Strategic Planning That Hits

A woman talking to a colleague in an office.


I was recently asked to facilitate the strategic planning retreat for a long-term client of The Sparks Group. I thought I would share the story of this work to illustrate how both developmental and business objectives can be accomplished in an integrated fashion, making the investment of senior leader time and effort have a maximum payoff. 

It’s expensive in every way to take an entire senior leadership team away from the business for several days to work on the business. It’s even more expensive if you waste your time and don’t get the outcomes you need. 

What can you get out of it? A lot. Here’s how this team made the most of their investment of time, money, and energy. 

Not a bad spot for a planning retreat.

When the CEO and I initially talked about what he wanted to accomplish during the planning retreat, he talked about how they were in the initial stages of adopting the Enterprise Operating System (EOS) framework, and he wanted to continue working through the Vision Traction Organizer tool (VTO). They already had solid values and an overarching vision but needed to work on a more specific long-term target, three and one-year plans, goals for the year, as well as marketing differentiators.  

That was the tactical work. At a deeper level, he sensed the leadership team wasn’t aligned around the vision or committed to making the vision a reality. He also sensed a general disconnection among and across the team, so he asked for this to be addressed as well. 

Even though I’ve worked with this team for years and know them well, when our team brainstormed how to approach the retreat, Anna thought discovery interviews would be a good way to see if other team members shared the same perspective as the CEO. 

It turns out that was a good idea. Themes that emerged from the discovery effort included confirmation that their office renovation, which left them somewhat dislocated for much of the year, had impacted connectivity and morale. As a result, they were tiptoeing around each other and making decisions (or failing to make timely decisions) that served the best interests of the business. 

They agreed that while they had an overarching vision, it wasn’t specific enough to drive alignment on the long-term outcome they wanted, or what they needed to do to incrementally move in that direction. And lastly, they reported the CEO was asserting his role too often and too strongly and was taking things on that should be delegated to others or decided on with more participation from the leadership team. 

The CEO’s requests and the themes from discovery drove the design of the planning retreat. For prework, I asked the team to read an article on differentiators and think about the company’s differentiators. I also asked them to think about a towering strength of their own that was a unique contribution to the team, and an area of opportunity they were committed to working on. To be clear, this was not a request for strengths or weaknesses in skills (i.e. I need to learn how to delegate better), but a focus on mindset 

The team brainstormed ground rules after setting individual intentions for the time together.

The retreat began on a Sunday evening with a group dinner, and I did a short two-part introduction. Using Visual Explorer cards from the Center for Creative Leadership, I asked the team to pick an image representing their intention for the planning retreat. Then I provided conversation starters from The School of Life for them to pass around and ask each other during dinner. (What would you love to change about the way you typically think? What do you still want to do before you die? In what ways might you be a difficult person to work with or for? What are you stubborn about?) One of the team members then asked a very vulnerable question of his own, and the team had deep, rich dialogue over dinner.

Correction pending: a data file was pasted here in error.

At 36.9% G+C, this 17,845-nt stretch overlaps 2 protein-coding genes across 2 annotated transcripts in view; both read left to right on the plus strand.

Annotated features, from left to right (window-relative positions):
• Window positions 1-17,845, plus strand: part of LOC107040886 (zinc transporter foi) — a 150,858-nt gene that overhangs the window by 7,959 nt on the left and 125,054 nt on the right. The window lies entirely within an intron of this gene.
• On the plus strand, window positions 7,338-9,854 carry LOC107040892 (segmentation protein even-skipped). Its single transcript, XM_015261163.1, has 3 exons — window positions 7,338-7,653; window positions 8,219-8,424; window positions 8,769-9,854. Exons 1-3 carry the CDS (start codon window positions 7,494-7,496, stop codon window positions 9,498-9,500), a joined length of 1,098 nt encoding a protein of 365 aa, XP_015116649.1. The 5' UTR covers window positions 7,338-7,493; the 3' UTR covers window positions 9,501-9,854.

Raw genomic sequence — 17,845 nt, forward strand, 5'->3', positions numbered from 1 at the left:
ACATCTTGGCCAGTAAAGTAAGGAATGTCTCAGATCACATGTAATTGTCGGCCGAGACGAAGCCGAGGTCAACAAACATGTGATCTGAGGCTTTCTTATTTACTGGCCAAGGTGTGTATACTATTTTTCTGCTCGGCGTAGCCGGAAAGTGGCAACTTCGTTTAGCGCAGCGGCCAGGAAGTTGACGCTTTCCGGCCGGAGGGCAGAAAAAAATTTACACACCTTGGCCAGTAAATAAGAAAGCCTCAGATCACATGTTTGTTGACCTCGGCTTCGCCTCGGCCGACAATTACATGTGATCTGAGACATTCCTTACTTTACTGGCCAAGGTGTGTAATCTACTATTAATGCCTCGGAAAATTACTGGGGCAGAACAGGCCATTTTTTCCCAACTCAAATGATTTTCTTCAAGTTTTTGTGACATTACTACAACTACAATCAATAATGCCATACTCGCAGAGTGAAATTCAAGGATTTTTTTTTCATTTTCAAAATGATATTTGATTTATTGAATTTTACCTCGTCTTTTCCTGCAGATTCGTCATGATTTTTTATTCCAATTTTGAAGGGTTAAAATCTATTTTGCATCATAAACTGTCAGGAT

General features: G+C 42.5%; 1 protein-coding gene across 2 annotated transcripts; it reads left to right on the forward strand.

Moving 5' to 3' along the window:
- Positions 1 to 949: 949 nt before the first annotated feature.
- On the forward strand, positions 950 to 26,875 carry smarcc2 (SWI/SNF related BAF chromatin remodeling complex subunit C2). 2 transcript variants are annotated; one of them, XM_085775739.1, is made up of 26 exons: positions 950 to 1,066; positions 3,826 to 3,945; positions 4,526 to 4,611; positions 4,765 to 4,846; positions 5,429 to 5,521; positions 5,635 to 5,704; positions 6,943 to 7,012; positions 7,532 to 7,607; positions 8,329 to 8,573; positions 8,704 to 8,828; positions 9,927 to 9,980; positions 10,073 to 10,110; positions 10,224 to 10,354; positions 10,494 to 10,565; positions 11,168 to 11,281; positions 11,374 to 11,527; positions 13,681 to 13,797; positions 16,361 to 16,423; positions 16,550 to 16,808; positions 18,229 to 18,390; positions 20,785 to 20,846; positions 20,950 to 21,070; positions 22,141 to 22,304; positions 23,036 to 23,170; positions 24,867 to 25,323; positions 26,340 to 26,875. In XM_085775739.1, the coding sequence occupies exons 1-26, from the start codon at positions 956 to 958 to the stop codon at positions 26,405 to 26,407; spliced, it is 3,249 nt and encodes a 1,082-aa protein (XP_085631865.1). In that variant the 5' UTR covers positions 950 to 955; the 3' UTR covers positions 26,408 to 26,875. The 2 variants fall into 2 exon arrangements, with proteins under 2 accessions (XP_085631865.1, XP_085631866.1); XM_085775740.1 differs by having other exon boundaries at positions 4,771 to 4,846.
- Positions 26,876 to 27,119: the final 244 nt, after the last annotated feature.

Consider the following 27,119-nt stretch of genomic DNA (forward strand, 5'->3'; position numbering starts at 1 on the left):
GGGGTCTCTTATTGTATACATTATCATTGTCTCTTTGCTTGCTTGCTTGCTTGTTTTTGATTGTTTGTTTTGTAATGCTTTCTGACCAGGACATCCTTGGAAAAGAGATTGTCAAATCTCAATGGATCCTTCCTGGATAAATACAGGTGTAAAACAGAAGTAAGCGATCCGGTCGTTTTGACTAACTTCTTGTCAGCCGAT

The following day we reviewed the findings from the discovery interviews, and this provided an opening for discussion around the CEO’s unhelpful tendencies that had cropped up. This leader gets a lot of credit for taking feedback well and being open about his opportunities with his team. I facilitated them through a polarity map where they worked on the balance between relationship and task. Then we rolled into more traditional strategic planning work – nailing down differentiators, setting revenue and profit targets for seven years, three years, and one year out.  

Polarity map for relationship and task.

The following morning began with more developmental work. Each member of the team shared their prework reflections on a strength and an opportunity in how they show up on the team, laying the foundation for more work in this vein after the retreat. Then, the one-year plan was fleshed out into strategic goals for the year and “rocks” in EOS parlance for each quarter during the year. 

What did they accomplish? A lot. They ironed out a concrete long-term vision and outlined major milestones along the way. They brought the most level of detail to the near-term, identifying areas of focus for the year and committing to quarterly milestones. Just as important, they gained perspective on the interpersonal dynamics they had created that weren’t serving them, and deepened their vulnerability and honesty with each other, putting social capital in the bank that will pay dividends as they put effort and focus on a clearer future state. 

All of this is magnified when you have an outside facilitator and the design is bespoke, not off the shelf. There are many developmental and strategic planning frameworks out there. But it’s unlikely that anything standard will meet the needs of your team perfectly. Taking time to make the most of your strategic planning investment is smart leadership. 

How can you make the most of your next offsite or planning retreat? 

Client testimonial

Founder & CEO
The Sparks Group